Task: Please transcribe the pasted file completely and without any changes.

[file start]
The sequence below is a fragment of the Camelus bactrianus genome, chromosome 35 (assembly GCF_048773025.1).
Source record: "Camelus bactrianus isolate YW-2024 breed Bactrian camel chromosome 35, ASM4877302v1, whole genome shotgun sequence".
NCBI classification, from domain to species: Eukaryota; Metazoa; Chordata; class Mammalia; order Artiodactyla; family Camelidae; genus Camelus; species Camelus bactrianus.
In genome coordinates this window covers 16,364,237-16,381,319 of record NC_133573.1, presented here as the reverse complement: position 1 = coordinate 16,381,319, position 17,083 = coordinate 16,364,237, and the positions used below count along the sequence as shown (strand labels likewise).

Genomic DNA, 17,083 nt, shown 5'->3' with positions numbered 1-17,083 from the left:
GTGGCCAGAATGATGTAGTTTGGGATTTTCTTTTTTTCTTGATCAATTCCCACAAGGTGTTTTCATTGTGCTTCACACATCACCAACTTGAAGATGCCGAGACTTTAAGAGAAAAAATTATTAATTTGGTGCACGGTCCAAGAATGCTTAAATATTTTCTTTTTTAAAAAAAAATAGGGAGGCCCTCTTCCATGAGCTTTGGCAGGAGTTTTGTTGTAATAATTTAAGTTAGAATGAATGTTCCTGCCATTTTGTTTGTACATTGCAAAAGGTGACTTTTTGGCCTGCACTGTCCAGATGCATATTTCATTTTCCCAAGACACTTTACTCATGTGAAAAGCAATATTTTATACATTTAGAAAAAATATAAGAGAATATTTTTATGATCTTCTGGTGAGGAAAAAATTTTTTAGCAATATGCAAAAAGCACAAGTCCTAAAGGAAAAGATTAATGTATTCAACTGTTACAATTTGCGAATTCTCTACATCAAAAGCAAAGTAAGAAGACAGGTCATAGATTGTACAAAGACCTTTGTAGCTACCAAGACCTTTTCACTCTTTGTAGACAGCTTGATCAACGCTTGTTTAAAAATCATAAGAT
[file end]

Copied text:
The sequence below is a fragment of the Camelus bactrianus genome, chromosome 35 (assembly GCF_048773025.1).
Source record: "Camelus bactrianus isolate YW-2024 breed Bactrian camel chromosome 35, ASM4877302v1, whole genome shotgun sequence".
NCBI classification, from domain to species: Eukaryota; Metazoa; Chordata; class Mammalia; order Artiodactyla; family Camelidae; genus Camelus; species Camelus bactrianus.
In genome coordinates this window covers 16,364,237-16,381,319 of record NC_133573.1, presented here as the reverse complement: position 1 = coordinate 16,381,319, position 17,083 = coordinate 16,364,237, and the positions used below count along the sequence as shown (strand labels likewise).

Genomic DNA, 17,083 nt, shown 5'->3' with positions numbered 1-17,083 from the left:
GTGGCCAGAATGATGTAGTTTGGGATTTTCTTTTTTTCTTGATCAATTCCCACAAGGTGTTTTCATTGTGCTTCACACATCACCAACTTGAAGATGCCGAGACTTTAAGAGAAAAAATTATTAATTTGGTGCACGGTCCAAGAATGCTTAAATATTTTCTTTTTTAAAAAAAAATAGGGAGGCCCTCTTCCATGAGCTTTGGCAGGAGTTTTGTTGTAATAATTTAAGTTAGAATGAATGTTCCTGCCATTTTGTTTGTACATTGCAAAAGGTGACTTTTTGGCCTGCACTGTCCAGATGCATATTTCATTTTCCCAAGACACTTTACTCATGTGAAAAGCAATATTTTATACATTTAGAAAAAATATAAGAGAATATTTTTATGATCTTCTGGTGAGGAAAAAATTTTTTAGCAATATGCAAAAAGCACAAGTCCTAAAGGAAAAGATTAATGTATTCAACTGTTACAATTTGCGAATTCTCTACATCAAAAGCAAAGTAAGAAGACAGGTCATAGATTGTACAAAGACCTTTGTAGCTACCAAGACCTTTTCACTCTTTGTAGACAGCTTGATCAACGCTTGTTTAAAAATCATAAGAT